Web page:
Higher savings account interest rate to hit bank nims
Get details information about savings account interest rate to hit bank NIMs. Following article informs you and guides you about saving account interest.
Savings accounts constitute around 23 per cent of the total deposits of the banking system. The increase in the interest rate offered on savings accounts from 3.5 per cent to 4.0 per cent will pull down the NIMs for banks by around 10 basis points. The impact would be higher for banks with a higher proportion of savings accounts in their deposit mix, explained Ajay Srinivasan, Head – CRISIL Research. For large banks such as State Bank of India, Punjab National Bank, HDFC Bank, and ICICI Bank, savings accounts constitute 30-35 per cent of their total deposits. For relatively smaller banks such as Corporation Bank and Oriental Bank of Commerce, it is lower at 15-20 per cent.
The pressure on net interest margins is likely to further increase if the RBI deregulates savings account deposit rates. Deposit rates, in such a scenario, are more likely to mirror short-term deposit rates, which are, for some public sector banks, currently 100-150 basis points higher than the savings account interest rate. To compensate for the rise in cost of deposits, banks may impose additional charges for providing various facilities on the savings account. Some of the aspects that could be tweaked include charges for non-maintenance of minimum balance requirement, the minimum balance requirement itself, additional cheque issue charges, and a limit on the number of free transactions possible through a savings account. Consequently, although the NIMs would decline, the impact on net profit will be partly offset by the increase in fee income.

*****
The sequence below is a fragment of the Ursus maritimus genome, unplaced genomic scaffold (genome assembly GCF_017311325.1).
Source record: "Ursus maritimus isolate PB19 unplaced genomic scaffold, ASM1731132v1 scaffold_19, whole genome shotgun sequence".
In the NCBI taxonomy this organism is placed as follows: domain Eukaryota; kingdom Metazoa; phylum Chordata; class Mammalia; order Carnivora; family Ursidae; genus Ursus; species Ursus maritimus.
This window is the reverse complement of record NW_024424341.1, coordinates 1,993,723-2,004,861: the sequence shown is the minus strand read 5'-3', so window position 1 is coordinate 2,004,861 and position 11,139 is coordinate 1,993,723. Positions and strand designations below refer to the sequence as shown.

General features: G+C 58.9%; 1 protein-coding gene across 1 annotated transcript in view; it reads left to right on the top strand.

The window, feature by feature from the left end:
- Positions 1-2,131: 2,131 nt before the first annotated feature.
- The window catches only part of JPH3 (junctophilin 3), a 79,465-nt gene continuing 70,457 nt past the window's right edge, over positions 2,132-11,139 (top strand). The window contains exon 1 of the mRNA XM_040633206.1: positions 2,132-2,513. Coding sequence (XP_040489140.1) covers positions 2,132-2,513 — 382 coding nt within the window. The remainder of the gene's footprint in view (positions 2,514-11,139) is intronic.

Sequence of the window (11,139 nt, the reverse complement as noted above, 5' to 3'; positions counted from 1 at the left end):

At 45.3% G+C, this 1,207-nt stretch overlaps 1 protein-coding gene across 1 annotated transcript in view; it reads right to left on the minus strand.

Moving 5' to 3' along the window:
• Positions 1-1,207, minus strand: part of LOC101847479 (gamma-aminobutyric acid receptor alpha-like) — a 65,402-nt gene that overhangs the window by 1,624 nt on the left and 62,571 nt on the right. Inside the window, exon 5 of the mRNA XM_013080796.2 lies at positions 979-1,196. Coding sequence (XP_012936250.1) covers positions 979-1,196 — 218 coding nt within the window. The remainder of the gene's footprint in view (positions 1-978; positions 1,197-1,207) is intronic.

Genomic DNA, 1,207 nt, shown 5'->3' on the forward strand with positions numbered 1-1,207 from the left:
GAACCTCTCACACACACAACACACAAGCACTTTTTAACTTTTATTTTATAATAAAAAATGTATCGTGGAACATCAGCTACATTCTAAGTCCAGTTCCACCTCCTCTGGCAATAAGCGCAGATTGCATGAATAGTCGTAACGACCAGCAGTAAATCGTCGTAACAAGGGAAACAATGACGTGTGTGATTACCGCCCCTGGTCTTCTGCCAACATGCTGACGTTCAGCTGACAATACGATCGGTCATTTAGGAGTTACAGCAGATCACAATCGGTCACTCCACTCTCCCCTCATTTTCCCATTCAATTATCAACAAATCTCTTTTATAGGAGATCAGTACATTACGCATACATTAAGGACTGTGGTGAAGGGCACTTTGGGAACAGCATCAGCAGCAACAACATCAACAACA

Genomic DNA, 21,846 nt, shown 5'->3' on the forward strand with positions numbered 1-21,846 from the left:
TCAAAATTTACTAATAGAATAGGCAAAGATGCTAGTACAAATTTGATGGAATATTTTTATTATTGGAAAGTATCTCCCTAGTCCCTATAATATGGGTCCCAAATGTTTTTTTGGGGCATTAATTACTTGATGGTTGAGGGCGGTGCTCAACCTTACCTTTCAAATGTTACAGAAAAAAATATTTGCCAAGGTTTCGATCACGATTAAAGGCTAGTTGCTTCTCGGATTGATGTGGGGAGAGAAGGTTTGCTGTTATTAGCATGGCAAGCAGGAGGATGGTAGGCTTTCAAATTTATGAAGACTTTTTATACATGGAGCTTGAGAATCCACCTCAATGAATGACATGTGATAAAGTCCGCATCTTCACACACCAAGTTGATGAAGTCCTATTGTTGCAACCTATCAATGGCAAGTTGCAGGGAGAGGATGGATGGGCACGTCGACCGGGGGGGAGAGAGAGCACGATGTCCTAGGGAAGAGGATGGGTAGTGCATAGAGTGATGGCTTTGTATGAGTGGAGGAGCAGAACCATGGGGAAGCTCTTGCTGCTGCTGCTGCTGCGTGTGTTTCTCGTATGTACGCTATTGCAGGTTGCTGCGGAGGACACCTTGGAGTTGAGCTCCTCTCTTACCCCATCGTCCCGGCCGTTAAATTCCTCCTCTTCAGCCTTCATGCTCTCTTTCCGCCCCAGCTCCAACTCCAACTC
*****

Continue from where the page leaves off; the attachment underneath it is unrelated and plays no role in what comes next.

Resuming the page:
We believe that the relatively smaller banks, which have a lower proportion of savings deposits in their deposit mix, would be more aggressive in offering attractive rates on savings accounts in order to entice customers. The proportion of savings deposits in total deposits of smaller banks – defined as banks other than the top six public sector banks and top four private sector banks – has declined from 24.0 per cent as of March 2006 to 19.5 per cent by March 2010. Thus, not only is the proportion of savings account in total deposits lower for smaller banks compared with larger banks, it has also been declining over the years. Therefore, the incentive to go in for price competition to garner relatively low-cost savings deposits would be high, says Mr. Srinivasan.
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Nevertheless, CRISIL Research believes larger banks are relatively well positioned to deal with any such move towards deregulation of savings account deposit rates. By their very nature, savings accounts are generally sticky. Depositors with large banks would be reluctant to shift accounts for a few basis points higher interest due to their existing relationship with the bank, linkage of other accounts such as broking account to the bank account, and technology-enabled transaction facilities such as bill payment and Internet banking.
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Insurance Actuarial Services - CRISIL Research is the country's largest independent and integrated research house with strong domain expertise on Indian economy, industries and capital markets.